Matariki - The Māori New Year
Matariki is the Māori name for a group of stars also known as the Pleiades or "Seven Sisters" in English.
It is a time for remembrance, celebration and renewal - remembering those who have passed before us; celebrating our ancestors and their gifts to us; renewing our relationships with family, friends and community.
Matariki is the Māori name given to a cluster of stars that rise in the eastern skies in the early winter. Matariki also means "little eyes".
Many people believe that Matariki is seven sisters. There are nine stars in the Greek tradition of the constellation: seven children and their parents. In the Māori tradition, there are also nine stars.
The cluster looks like a small group of bright dots with four brighter ones at one end. The seven stars make up what would be called an open star cluster (unlike our sun which is part of a really large group called a galaxy).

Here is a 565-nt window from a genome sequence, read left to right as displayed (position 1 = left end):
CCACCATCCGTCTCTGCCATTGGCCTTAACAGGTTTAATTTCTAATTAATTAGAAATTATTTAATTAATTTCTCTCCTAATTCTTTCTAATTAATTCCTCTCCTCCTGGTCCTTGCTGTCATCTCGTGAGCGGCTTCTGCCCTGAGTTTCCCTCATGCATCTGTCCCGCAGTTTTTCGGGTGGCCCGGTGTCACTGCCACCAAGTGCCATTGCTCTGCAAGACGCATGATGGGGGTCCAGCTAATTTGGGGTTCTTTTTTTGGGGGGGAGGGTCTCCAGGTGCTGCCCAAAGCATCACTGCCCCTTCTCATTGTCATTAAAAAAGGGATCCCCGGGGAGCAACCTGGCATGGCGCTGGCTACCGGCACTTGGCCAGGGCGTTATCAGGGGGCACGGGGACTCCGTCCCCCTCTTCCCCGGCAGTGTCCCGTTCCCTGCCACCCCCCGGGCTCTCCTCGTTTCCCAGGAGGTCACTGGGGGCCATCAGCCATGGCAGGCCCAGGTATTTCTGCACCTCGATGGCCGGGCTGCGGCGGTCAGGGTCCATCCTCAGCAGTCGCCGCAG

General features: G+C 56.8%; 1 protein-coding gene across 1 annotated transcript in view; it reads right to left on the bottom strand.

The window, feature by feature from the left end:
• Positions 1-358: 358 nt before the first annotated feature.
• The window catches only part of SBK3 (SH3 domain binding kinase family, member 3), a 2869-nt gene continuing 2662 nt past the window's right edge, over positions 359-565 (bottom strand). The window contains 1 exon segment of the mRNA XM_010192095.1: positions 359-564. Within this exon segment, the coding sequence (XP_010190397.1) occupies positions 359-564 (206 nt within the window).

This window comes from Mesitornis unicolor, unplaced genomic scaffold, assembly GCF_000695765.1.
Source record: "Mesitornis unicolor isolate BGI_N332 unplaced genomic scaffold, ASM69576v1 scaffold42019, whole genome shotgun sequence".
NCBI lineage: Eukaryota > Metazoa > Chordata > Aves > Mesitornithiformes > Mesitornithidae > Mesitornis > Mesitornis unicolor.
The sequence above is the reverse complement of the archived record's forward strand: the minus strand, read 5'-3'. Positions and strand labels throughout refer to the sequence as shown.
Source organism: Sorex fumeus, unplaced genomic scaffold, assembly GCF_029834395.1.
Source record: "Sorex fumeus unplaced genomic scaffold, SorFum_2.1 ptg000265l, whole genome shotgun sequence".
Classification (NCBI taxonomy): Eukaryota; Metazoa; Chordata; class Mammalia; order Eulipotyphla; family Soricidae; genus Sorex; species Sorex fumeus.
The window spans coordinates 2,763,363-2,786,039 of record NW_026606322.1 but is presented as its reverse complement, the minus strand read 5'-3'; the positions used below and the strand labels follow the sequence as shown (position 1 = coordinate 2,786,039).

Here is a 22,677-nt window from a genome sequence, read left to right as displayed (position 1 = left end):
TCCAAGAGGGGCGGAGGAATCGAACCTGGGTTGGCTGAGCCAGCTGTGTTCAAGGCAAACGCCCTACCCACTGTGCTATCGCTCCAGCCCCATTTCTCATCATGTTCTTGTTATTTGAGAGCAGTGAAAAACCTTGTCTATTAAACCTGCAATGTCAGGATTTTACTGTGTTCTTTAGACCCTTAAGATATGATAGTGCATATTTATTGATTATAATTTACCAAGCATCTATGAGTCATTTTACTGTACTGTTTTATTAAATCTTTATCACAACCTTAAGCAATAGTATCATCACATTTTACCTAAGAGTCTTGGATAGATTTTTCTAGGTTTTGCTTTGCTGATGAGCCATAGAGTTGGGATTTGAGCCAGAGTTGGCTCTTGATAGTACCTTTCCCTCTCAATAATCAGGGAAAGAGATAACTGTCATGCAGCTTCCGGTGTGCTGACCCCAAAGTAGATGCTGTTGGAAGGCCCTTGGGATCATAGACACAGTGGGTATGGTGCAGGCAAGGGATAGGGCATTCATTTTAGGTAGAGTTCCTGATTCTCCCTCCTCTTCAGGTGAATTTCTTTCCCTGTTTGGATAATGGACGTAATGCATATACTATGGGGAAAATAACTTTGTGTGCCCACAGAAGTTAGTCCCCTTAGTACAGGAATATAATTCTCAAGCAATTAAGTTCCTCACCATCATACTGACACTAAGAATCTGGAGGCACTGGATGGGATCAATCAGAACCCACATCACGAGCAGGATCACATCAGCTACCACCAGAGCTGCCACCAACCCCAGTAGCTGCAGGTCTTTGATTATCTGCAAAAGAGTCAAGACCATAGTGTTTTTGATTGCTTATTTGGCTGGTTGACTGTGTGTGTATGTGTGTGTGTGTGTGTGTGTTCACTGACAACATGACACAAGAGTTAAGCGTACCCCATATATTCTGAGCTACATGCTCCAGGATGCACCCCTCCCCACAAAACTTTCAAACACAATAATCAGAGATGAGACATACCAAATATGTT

The rising of Matariki is celebrated by Māori as an important time to gather food, reflect on the year past and remember loved ones. Traditionally, Matariki was also used to navigate waka (canoes) and determine when it was safe to travel across water. More recently Matariki has been celebrated with fireworks and festivals around New Zealand.
This year New Zealand celebrates Matariki as a public holiday.
Kua haehae ngā hihi o Matariki.
The rays of Matariki are spread.
People say this whakataukī when Matariki can be seen bright in the night sky. The rays of its stars are thought to carry messages for the people. Matariki is a time to share stories, reflect on the past, and plan for the future.
This is the inspiration for our Matariki collection this year.
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